the report sums up whats obvious: the strong and healthy are better off because social common sense is disappearing in nz society.

just as everywhere else where the market is seen as the absolute god.

thus i can not afford a good diet. i can not buy clothing, shoes etc. i can not invite people over for dinner, can hardly even pay to heat my house. over the years that leads ever further into the dead end of poverty. because the longer you get stuck in unemployment, the more you have to live off the substance. then there is a point of no return where you would actually need to replace almost everything but cant do so.

it is organised poverty. organised by the ignorant society. benefits only cover very basic needs. you will reach a point very fast, when you can not compete with competitors any more, because you look poor, you are sick, you suffer from depression. yet you are being blamed for this situation. especially by those who earn the most money.

labour or not, its the same all over the world. we have the same policy here, driven through by parties that call themself "The Left" or "Social Democrats" or "Greens" ... the outcome is the same as that of a conservative party, or even worse - looking especially at the organised way of creation of a large layer of poor in germany - called HartzIV in germany - invented by the Social Democrats and the Greens, applauded by the conservatives.

Posted by Anonymous : 7/14/2006 08:34:00 PM

I think it is the poor that are the worst victims of the bad parts of capitalism.

They feel they need various things. Whether that is cigarettes, a visit to the movies or just a slightly better brand of cereal.

The benefit appears (as much as I have used it) to be enough to live on, and save a fair amount of money and eat a little better than I do now because good food is a little cheaper generally (probably depends a bit on circumstances). But not if you let advertising tell you want you need all the time.

The other thing people do is collect excessive amounts of assets, you don’t need a washing machine or a dish washer (at least not one worth more than minimal value) and if you don’t have these sorts of things all sorts of other stuff gets much easier really at not all that much cost.

The problem is this puts a couple o things in conflict. the problem is I am a person with fewer needs and thus in a sense I need less benefit than maybe others do - some people need a huge amount of money to avoid being in poverty. So you have to encourage the problem to elevate it
Also in general (pre experience) the poorest people are the people least able to handle it.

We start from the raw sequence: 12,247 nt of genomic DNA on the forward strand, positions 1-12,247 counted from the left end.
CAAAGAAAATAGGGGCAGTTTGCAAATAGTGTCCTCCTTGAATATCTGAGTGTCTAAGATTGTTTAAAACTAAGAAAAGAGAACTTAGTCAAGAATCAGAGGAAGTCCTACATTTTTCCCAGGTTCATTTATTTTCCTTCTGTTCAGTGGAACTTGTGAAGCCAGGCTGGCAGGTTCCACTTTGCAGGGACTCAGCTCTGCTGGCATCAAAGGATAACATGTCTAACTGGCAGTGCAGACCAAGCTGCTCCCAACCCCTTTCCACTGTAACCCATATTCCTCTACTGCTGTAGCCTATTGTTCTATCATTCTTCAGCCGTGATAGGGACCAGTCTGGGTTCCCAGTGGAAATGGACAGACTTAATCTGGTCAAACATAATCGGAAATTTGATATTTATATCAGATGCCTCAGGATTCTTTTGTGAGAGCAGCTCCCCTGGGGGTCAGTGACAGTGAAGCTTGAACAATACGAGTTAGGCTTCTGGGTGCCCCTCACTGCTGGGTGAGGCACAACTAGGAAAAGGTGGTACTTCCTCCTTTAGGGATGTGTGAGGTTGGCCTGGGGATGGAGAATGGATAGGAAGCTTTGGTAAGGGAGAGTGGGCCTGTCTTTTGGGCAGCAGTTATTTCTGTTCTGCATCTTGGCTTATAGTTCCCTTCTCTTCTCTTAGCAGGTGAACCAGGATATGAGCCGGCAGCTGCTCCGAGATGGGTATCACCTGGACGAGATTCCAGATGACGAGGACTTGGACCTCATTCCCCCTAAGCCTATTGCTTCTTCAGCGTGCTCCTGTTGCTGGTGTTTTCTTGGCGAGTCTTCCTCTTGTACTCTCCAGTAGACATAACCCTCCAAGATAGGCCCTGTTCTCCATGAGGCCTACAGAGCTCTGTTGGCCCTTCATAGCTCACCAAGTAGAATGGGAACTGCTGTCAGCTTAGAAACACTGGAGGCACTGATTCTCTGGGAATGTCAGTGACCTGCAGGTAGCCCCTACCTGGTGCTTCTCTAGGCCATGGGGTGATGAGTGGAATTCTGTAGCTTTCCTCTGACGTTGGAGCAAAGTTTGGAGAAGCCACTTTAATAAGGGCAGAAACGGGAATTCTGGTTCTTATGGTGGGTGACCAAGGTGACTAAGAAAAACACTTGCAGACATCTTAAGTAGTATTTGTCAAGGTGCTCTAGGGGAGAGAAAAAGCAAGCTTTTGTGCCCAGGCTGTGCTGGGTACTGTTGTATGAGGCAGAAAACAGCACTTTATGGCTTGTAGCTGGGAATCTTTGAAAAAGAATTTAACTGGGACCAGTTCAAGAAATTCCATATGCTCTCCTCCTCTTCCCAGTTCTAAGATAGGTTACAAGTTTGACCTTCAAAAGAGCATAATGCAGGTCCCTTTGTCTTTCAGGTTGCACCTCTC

Posted by Genius : 7/15/2006 09:54:00 AM

yeah. cutting down the benefit because its more than one needs - a common pattern used by conservatives throughout the world. i doubt you can even safe up money from the pay of benefit. benefit can not be out in association with the term "huge amount of money". that´s just not serious.

your remarks about good food costing less than bad food is bizarr because thats simply not true - looking at how the products are being produced and where they come from - what they actually contain etc. and be assured that there was no advertising in the country i grew up, so i am not listening to advertising anyway.

its not about washing machines and dish washers. its about organised poverty. a secure way into isolation because on benefit you can not socialise any more. at least not in a big city where all social life is being defined by the amount of money you are able to spend on it.

sure, you could move out to the woods and live in a wood shed, like in the 18th century. that might work with the amount of benfit that is being paid.

Posted by Anonymous : 7/16/2006 09:11:00 PM

> Yeah. Cutting down the benefit because it’s more than one needs.

No it is less than SOME people "need" more than others. being on drugs (like nicotine) incease your 'need' as does being a sucker for capitalism.

I would instead suggest help with spending it as has been proposed in the media lately. Those who are in poverty (in absolute terms) are probably those who have difficulty with money and probably need some help.

> I doubt you can even save up money from the pay of benefit.

Not much obviously, but a little.

There is a good argument for giving people money to have a leg up out of a benefit (eg a loan to study some useful skill or to get some good work clothes for example) of course but I believe there are special benefits for that.

> Benefit can not be out in association with the term "huge amount of money".

Ha-ha yeah not a huge amount. Of course the system would fall over if it was a huge amount since an ever increasing number of people would not want to work.

> Your remarks about good food costing less than bad food is bizarre because that’s simply not true

I ate more plain cereal (there is your fiber) and a limited amount of white meat and certain vegetables and drunk a lot more water (water on my cereal, heh, part of that was laziness). Most of us probably don’t eat enough cereal and too much meat as it is.

Maybe there is bad food that costs less than that stuff but they must be giving it away!

> A secure way into isolation because on benefit you can not socialize any more.

Well there is a problem in itself - why do you form social groups that cost you money to belong to them?

I think one of the problems here is really related to people adjusting to the new income stream a bit like if you used to make a millionaire and suddenly you have to work for a living. At first you will loose a whole lot of friends who only hung out with you as long as you could keep spending large amounts of money - then you will keep some and form others and with any luck you find equilibrium.